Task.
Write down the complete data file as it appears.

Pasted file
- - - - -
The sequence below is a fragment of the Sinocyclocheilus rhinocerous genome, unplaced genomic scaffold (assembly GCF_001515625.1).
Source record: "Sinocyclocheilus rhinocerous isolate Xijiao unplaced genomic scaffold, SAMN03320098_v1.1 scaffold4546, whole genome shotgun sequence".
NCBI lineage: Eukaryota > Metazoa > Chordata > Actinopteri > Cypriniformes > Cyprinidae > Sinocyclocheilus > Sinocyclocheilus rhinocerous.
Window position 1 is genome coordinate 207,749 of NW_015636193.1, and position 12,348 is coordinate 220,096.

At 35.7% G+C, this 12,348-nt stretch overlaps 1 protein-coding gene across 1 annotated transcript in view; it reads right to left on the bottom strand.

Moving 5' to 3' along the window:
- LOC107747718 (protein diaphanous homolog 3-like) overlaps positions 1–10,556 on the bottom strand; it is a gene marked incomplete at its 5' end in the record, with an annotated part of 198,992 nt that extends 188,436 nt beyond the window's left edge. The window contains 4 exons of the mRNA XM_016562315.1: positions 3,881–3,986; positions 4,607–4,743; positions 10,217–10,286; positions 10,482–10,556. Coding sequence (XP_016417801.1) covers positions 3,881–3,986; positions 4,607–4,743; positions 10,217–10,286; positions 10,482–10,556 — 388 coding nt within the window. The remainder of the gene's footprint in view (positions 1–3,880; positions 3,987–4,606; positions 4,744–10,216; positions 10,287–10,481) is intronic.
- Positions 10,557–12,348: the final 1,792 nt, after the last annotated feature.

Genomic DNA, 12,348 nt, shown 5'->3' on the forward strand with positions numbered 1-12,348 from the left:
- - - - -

The sequence below is a fragment of the Sinocyclocheilus rhinocerous genome, unplaced genomic scaffold (assembly GCF_001515625.1).
Source record: "Sinocyclocheilus rhinocerous isolate Xijiao unplaced genomic scaffold, SAMN03320098_v1.1 scaffold4546, whole genome shotgun sequence".
NCBI lineage: Eukaryota > Metazoa > Chordata > Actinopteri > Cypriniformes > Cyprinidae > Sinocyclocheilus > Sinocyclocheilus rhinocerous.
Window position 1 is genome coordinate 207,749 of NW_015636193.1, and position 12,348 is coordinate 220,096.

At 35.7% G+C, this 12,348-nt stretch overlaps 1 protein-coding gene across 1 annotated transcript in view; it reads right to left on the bottom strand.

Moving 5' to 3' along the window:
- LOC107747718 (protein diaphanous homolog 3-like) overlaps positions 1–10,556 on the bottom strand; it is a gene marked incomplete at its 5' end in the record, with an annotated part of 198,992 nt that extends 188,436 nt beyond the window's left edge. The window contains 4 exons of the mRNA XM_016562315.1: positions 3,881–3,986; positions 4,607–4,743; positions 10,217–10,286; positions 10,482–10,556. Coding sequence (XP_016417801.1) covers positions 3,881–3,986; positions 4,607–4,743; positions 10,217–10,286; positions 10,482–10,556 — 388 coding nt within the window. The remainder of the gene's footprint in view (positions 1–3,880; positions 3,987–4,606; positions 4,744–10,216; positions 10,287–10,481) is intronic.
- Positions 10,557–12,348: the final 1,792 nt, after the last annotated feature.

Genomic DNA, 12,348 nt, shown 5'->3' on the forward strand with positions numbered 1-12,348 from the left: